The application program interface is: "The code used by the ‘Operating system’ or ‘library’ for application calls." Its main purpose is to allow application developers to call a set of routine functions without having to consider the underlying source code or understanding the details of its internal working mechanism. The API itself is abstract, it only defines an interface, and does not involve the specific operation of the application in the actual implementation process.
For example, a set of APIs in the graphics library defines the way to draw the pointer, which can be displayed on the graphics output device. When the application program needs the pointer function, it can be linked to this group of APIs at the time of reference and compilation, and the implementation (library) of this API will be called to display the pointer at runtime.
The application program interface is a group of thousands of extremely complex functions and subroutines, allowing programmers to do many tasks, such as "reading files", "displaying menus", and "in windows Show web pages" and so on. The operating system's API can be used to allocate memory or read files. Many system applications are implemented through API interfaces, such as graphics systems, databases, network Web services, and even online games.
The application program interface has many different designs. Interfaces used for fast execution usually include functions, constants, variables, and data structures. There are also other ways, such as through an interpreter, or providing an abstraction layer to shield information related to the implementation of the API, to ensure that the code that uses the API does not need to be changed to adapt to the implementation change.
The application program interface is often part of the software development kit (SDK).
A reference implementation of an API is the implementation created by the designer of the API, or one which other implementations of the API are expected to be compared against.
For example, a set of APIs in the graphics library define the way to call the drawing icon function to display the icon on the screen. Called in the program, connected to this group of APIs when compiling, and calling the implementation (library) of the API to display the icon when executing.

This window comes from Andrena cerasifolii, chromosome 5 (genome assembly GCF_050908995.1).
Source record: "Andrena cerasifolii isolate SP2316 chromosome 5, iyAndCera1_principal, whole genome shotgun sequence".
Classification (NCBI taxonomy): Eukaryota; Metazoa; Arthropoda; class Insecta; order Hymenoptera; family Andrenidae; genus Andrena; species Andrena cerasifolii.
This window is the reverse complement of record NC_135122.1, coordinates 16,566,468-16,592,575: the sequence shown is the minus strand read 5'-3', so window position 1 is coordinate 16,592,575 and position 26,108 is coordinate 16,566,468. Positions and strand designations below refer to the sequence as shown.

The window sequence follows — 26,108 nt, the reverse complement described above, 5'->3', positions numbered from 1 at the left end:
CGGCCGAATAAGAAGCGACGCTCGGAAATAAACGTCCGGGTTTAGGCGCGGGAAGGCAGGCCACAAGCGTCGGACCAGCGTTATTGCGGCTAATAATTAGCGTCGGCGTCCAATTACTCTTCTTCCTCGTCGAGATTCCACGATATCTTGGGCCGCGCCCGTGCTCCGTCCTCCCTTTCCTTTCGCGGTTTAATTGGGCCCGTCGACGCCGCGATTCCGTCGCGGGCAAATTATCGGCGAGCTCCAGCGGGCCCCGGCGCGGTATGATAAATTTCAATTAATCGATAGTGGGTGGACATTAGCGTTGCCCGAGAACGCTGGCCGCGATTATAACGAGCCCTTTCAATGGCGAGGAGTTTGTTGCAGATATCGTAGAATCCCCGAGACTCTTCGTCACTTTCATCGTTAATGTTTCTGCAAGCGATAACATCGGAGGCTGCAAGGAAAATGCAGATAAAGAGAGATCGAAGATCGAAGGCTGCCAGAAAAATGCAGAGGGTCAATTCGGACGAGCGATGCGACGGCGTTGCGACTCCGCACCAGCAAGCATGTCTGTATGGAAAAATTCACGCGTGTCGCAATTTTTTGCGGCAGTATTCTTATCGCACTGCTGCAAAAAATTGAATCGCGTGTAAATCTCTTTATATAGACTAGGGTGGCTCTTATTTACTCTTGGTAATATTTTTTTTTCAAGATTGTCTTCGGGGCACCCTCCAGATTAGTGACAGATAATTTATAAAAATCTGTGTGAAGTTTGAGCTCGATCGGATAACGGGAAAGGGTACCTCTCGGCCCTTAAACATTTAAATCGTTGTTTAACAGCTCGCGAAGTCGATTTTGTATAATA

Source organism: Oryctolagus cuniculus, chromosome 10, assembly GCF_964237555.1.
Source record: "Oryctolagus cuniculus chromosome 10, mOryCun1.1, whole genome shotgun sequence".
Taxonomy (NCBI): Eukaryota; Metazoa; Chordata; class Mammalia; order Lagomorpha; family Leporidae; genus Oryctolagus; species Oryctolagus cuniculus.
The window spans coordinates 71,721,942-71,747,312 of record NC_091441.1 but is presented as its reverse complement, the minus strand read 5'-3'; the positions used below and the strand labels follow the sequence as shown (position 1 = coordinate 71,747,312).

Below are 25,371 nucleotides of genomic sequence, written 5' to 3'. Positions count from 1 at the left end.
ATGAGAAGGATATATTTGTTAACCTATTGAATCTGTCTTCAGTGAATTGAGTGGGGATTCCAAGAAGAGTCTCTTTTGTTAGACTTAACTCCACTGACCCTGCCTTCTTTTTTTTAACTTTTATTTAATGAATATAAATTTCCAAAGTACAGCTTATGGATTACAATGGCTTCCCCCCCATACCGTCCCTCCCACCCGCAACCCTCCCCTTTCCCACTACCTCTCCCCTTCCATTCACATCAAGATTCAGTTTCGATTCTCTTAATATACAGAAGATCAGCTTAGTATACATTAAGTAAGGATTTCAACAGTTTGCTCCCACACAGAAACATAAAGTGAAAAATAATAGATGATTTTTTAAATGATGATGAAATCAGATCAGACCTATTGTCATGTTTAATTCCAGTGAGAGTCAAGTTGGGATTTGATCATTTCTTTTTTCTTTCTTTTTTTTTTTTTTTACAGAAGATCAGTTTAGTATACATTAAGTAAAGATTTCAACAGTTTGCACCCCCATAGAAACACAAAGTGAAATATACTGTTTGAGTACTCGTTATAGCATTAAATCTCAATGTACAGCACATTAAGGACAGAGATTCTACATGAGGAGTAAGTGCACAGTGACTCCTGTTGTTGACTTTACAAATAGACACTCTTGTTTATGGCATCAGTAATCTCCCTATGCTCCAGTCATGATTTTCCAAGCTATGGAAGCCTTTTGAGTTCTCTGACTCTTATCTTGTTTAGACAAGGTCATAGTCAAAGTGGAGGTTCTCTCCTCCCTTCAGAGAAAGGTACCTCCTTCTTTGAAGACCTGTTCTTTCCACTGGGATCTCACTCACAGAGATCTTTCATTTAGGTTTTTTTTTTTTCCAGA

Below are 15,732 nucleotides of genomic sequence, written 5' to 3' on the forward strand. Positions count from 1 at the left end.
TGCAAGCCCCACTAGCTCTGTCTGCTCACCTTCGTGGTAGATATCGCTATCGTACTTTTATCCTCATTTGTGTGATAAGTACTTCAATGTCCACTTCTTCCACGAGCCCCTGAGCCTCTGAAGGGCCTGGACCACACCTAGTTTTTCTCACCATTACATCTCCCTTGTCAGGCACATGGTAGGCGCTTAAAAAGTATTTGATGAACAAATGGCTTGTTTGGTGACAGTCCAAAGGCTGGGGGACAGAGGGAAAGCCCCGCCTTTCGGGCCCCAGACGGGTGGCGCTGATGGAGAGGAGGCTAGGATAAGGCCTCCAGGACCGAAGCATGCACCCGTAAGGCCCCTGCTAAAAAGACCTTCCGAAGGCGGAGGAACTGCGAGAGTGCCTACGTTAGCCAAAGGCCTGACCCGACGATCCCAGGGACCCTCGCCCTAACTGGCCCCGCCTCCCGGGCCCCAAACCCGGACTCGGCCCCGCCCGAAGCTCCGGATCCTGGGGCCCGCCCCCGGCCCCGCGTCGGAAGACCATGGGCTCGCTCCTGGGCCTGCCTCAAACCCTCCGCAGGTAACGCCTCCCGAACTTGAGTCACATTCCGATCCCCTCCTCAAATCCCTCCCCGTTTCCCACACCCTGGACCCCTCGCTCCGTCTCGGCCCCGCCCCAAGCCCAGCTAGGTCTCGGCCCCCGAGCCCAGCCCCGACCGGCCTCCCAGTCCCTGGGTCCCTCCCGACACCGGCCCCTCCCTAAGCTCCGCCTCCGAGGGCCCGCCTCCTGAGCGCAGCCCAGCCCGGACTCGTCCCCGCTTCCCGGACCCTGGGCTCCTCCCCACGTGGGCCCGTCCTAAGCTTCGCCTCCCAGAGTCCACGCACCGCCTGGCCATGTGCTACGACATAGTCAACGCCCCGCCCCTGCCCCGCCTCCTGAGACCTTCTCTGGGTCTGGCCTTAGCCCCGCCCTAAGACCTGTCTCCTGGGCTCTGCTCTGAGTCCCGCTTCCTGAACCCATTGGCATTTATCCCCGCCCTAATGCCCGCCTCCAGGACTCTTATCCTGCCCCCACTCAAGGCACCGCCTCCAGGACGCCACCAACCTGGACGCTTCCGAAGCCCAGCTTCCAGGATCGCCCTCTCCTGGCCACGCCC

The operating system's API can be used to allocate memory or access files. Many systems and applications provide API interfaces and implementations, such as graphics systems, databases, networks, Web services, and even certain games.
A set of APIs is often part of a software development kit (SDK). SDK can also include other tools or hardware, the two terms are not completely equivalent.
API has many different designs. Interfaces for fast execution usually include functions, constants, variables, and data structures. There are also other ways, such as through an interpreter, or providing an abstraction layer to hide information related to the implementation of the API, to ensure that the code that uses the API does not need to be changed to adapt to the implementation change.
API is an application programming interface. It is a set of functions that can be used to manipulate components, applications, or operating systems. Typically, the API consists of one or more DLLs that provide a certain special function.
A DLL is a file that contains functions that can be called by any application running under Microsoft® Windows®. At runtime, the function in the DLL is dynamically linked to the application that calls it. No matter how many applications call a function in the DLL, only one file on the disk contains the function, and the DLL is created only when it is loaded into memory.
The API you hear most is probably the Windows API, which includes the various DLLs that make up the Windows operating system. Every Windows application directly or indirectly interacts with the Windows API. The Windows API ensures that all applications running under Windows behave in the same way.
With the development of the Windows operating system, several versions of the Windows API have been released. Windows 3.1 uses Win16 API. The Microsoft® Windows NT®, Windows 95, and Windows 98 platforms use the Microsoft® Win32® API.
In addition to the Windows API, some other APIs have also been released. For example, the Mail Application Programming Interface (MAPI) is a set of DLLs that can be used to write e-mail applications.
API is traditionally written for C and C++ programmers who develop Windows applications, but other programming languages (including VBA) can also call functions in DLLs. Because most DLLs are mainly written and organized for C and C++ programmers, the method of calling DLL functions is different from calling VBA functions. When using the API, you must understand how to pass parameters to the DLL function.
Warning Calling Windows API and other DLL functions may have adverse effects on your application. When calling DLL functions directly from your own code, you bypass some of the security mechanisms that VBA usually provides. If an error occurs when defining or calling a DLL function (which is unavoidable for all programmers), it may cause an application error in the application (also known as a general protection fault, or GPF). The best solution is to save the project before running the code and make sure to understand the principle of DLL function calls.